When Weird West came out, I was very confused. While “Wild West But Spooky” isn’t a new genre, the game looked very similar to 2015’s Hard West. The biggest difference was that it didn’t care much for turn-based combat. I guess this stirred the fans of turn-based tactics, because I had a preview copy of Hard West 2 land in my lap not long after.
As far as I understand, Hard West 2 isn’t a continuation of the old one — it just exists in the same setting. A colorful gang of outlaws decide to attack a “ghost train” carrying cash at night. Things turn sour really fast as the “ghost” part becomes a lot more literal, and the gang is confronted by a devil. They lose, and the goal now is to get back at him and return what was taken.
Oregon Trail with infinite bullets
Just like the original of yore, Hard West 2 is split into campaign map and battle sections. The campaign map part is easy: you wander around, interacting with spots of interest. But the sequel doesn’t mark them out clearly like the original does, so some attention needs to be paid to the environment to hit up everything you can find in the way.
In non-combat encounters, you get to run through some dialogue or a short text quest. You and your companions can get harmed (which means starting a battle with less HP), but they can also find loot. Sometimes, your dialogue choices award you companion loyalty points, and some options are gated behind companionship status. Luckily in the demo, I only saw positive outcomes when it comes to friendship.
Before battle encounters, the option leading to the fight will be specially marked. On occasion, you’ll even get the choice of how to approach the combat. This is all fine and dandy, but a lot of it rides on the game giving you interesting options in the campaign map. In the battle map, I’ve seen no evidence of the first games’ sneaking mechanic.
Ricocheting bullets off everything save belt buckles
One thing is evident in the fight: Hard West 2 loves trick shooting. While that was a special card-borne ability in the first game, any character can do it by default now. As your dudes can’t move that far before shooting (most guns require 2 out of your 3 AP to fire), and cover is still a nuisance, you’ll be bouncing bullets off random metal objects like never before.
You’ll see more beefier enemies now, taking more than one shot to kill. This is likely due to the new bravado mechanic; you regenerate all of your AP on kills. So with enough one-shottable enemies in range, a single player character can go on an absolute rampage. Actually, two of the battles in the preview had a secondary objective of killing all present foes within a single turn, which required some puzzle solving-like thinking.
It is aided by the fact that your Hard West 2 characters have been gifted mysterious powers by the brush with a devil. Gin, our protagonist, can fire a barrage of bullets that harm anyone caught in the path — cover or no cover. There’s also the lady who teleports by switching places with friend or foe, which is a good trick for setting up low HP enemies where they can fuel a Bravado rampage.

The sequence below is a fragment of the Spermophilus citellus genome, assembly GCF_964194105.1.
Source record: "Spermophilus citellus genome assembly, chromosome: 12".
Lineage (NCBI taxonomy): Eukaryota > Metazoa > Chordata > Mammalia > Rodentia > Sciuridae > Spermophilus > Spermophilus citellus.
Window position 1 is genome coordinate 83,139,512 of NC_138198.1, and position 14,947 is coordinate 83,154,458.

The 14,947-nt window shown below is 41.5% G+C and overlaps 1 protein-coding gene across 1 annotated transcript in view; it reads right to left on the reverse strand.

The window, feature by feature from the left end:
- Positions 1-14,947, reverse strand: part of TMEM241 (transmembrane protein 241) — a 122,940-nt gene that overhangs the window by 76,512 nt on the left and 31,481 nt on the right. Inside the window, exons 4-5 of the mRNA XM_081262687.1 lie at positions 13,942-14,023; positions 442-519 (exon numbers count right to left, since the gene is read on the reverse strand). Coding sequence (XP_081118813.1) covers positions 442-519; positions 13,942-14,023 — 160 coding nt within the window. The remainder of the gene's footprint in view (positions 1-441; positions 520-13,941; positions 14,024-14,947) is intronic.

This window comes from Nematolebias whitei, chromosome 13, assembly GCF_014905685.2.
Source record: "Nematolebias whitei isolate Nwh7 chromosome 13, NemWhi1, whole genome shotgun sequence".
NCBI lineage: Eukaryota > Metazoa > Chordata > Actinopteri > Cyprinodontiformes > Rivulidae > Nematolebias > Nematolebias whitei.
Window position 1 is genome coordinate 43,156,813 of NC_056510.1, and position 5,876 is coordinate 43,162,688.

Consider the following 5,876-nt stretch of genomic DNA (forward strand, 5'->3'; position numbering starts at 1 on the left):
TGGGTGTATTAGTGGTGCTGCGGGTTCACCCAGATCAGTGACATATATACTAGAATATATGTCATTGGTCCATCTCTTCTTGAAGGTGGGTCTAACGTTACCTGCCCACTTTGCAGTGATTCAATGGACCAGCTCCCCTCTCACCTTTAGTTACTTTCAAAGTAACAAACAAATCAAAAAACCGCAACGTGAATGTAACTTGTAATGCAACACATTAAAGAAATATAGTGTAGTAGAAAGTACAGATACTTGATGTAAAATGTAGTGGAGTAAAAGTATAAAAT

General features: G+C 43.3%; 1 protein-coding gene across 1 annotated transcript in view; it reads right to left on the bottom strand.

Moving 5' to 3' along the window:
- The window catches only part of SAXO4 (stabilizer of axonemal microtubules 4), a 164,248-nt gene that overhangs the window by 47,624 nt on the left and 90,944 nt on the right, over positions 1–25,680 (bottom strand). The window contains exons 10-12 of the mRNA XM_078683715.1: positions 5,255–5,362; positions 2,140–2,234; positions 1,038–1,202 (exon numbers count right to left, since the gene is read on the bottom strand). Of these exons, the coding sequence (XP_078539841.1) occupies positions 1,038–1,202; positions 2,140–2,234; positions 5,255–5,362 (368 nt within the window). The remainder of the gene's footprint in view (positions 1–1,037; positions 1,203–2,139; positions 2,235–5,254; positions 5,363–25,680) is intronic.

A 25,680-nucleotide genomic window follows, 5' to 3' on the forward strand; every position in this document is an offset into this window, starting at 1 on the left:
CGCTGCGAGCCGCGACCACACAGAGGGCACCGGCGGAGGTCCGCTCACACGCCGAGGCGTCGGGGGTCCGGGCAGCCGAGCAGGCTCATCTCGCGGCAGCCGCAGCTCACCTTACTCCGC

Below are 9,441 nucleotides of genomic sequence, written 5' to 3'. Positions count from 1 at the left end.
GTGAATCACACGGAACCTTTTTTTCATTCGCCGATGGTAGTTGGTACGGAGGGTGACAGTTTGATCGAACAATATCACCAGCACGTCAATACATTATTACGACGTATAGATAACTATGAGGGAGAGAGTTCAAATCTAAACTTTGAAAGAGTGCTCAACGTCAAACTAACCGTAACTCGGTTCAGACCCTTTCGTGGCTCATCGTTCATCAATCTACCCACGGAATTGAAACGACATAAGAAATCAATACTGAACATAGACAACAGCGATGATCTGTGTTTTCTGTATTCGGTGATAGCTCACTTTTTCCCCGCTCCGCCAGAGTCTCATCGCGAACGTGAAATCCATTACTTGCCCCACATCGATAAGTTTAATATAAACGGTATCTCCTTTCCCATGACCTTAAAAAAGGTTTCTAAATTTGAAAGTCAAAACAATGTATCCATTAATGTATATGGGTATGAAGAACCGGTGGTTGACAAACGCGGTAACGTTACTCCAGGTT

Luck seems to play less of a role this time around. Before previewing the sequel, I recalled it being a major factor of your player not getting shot in Hard West 1. Having booted the original game up again, I noticed that it wasn’t as pronounced as I remembered. Still, both games involve spending Luck to power abilities, but Hard West 2 also allows using it to pump up to-hit chances.
Everyone goes to boot hill
Now, one of the great feats of the first game was character expendability. It was frankly shocking how many people you could just let die without incurring an automatic game over. In fact, one of the original campaigns even featured a scientist accompanied by entirely replaceable Pinkerton agents. But in Hard West 2, it feels like we’re getting more characterized protagonists, and keeping them alive will be more of a priority.
Each of them can be equipped with weapons, consumables and trinkets like before. However, the skill and card system are more intertwined. Some character skills are unlocked by having certain poker combinations in their hand, while previously cards themselves would grant active abilities. Cards are still found in the world, and not entirely diegetic to the lore.
Visuals are much improved over the 2015 game, but nowhere near spectacular. The still art in the cutscenes is better; more colorful and expressive. Also, this is the first time I remember a turn-based tactics having a mobile level — or at least one that starts with your characters acting in turns while their horses and the train they’re chasing move in real time.
Now, if we’re looking for downsides, it’s in all the whining and moaning that your characters do. The first game was mostly silent, with only Death as your narrator. In Hard West 2, the group is a lot more chatty and thus likely to complain about the cold on the snowed-up campaign map. This isn’t a great feature, especially since it doesn’t mean anything — it’s not a signal for you to set up camp and warm up to restore your stats or something. It is very grating.
So far, I don’t know what to think about Hard West 2. The original game certainly left its place in my memory as a tactics game that took many interesting decisions. Is the sequel equally as brave? I guess I’ll need to see the whole thing before I can pass judgment.